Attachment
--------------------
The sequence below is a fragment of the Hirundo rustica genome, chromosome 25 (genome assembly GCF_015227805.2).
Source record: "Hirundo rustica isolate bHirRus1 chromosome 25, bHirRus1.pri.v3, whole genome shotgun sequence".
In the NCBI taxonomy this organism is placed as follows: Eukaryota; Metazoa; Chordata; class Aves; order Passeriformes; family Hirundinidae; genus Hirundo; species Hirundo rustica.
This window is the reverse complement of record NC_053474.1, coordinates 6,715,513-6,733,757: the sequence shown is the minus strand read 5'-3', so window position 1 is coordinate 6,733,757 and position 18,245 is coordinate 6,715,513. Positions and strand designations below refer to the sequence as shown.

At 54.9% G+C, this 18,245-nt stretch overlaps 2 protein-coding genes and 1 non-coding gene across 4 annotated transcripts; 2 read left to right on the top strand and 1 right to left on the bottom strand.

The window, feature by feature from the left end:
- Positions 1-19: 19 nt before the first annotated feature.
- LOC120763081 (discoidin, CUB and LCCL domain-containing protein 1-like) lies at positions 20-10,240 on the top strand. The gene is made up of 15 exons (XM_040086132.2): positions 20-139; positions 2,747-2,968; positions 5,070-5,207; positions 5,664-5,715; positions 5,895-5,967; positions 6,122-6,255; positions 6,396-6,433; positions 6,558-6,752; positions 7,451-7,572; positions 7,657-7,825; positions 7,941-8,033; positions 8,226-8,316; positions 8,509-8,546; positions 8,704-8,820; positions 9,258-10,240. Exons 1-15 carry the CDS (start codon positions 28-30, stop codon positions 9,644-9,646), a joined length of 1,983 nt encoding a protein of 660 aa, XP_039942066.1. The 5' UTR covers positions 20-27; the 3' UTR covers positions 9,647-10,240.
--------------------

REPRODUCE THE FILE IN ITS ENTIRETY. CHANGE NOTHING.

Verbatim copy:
The sequence below is a fragment of the Hirundo rustica genome, chromosome 25 (genome assembly GCF_015227805.2).
Source record: "Hirundo rustica isolate bHirRus1 chromosome 25, bHirRus1.pri.v3, whole genome shotgun sequence".
In the NCBI taxonomy this organism is placed as follows: Eukaryota; Metazoa; Chordata; class Aves; order Passeriformes; family Hirundinidae; genus Hirundo; species Hirundo rustica.
This window is the reverse complement of record NC_053474.1, coordinates 6,715,513-6,733,757: the sequence shown is the minus strand read 5'-3', so window position 1 is coordinate 6,733,757 and position 18,245 is coordinate 6,715,513. Positions and strand designations below refer to the sequence as shown.

At 54.9% G+C, this 18,245-nt stretch overlaps 2 protein-coding genes and 1 non-coding gene across 4 annotated transcripts; 2 read left to right on the top strand and 1 right to left on the bottom strand.

The window, feature by feature from the left end:
- Positions 1-19: 19 nt before the first annotated feature.
- LOC120763081 (discoidin, CUB and LCCL domain-containing protein 1-like) lies at positions 20-10,240 on the top strand. The gene is made up of 15 exons (XM_040086132.2): positions 20-139; positions 2,747-2,968; positions 5,070-5,207; positions 5,664-5,715; positions 5,895-5,967; positions 6,122-6,255; positions 6,396-6,433; positions 6,558-6,752; positions 7,451-7,572; positions 7,657-7,825; positions 7,941-8,033; positions 8,226-8,316; positions 8,509-8,546; positions 8,704-8,820; positions 9,258-10,240. Exons 1-15 carry the CDS (start codon positions 28-30, stop codon positions 9,644-9,646), a joined length of 1,983 nt encoding a protein of 660 aa, XP_039942066.1. The 5' UTR covers positions 20-27; the 3' UTR covers positions 9,647-10,240.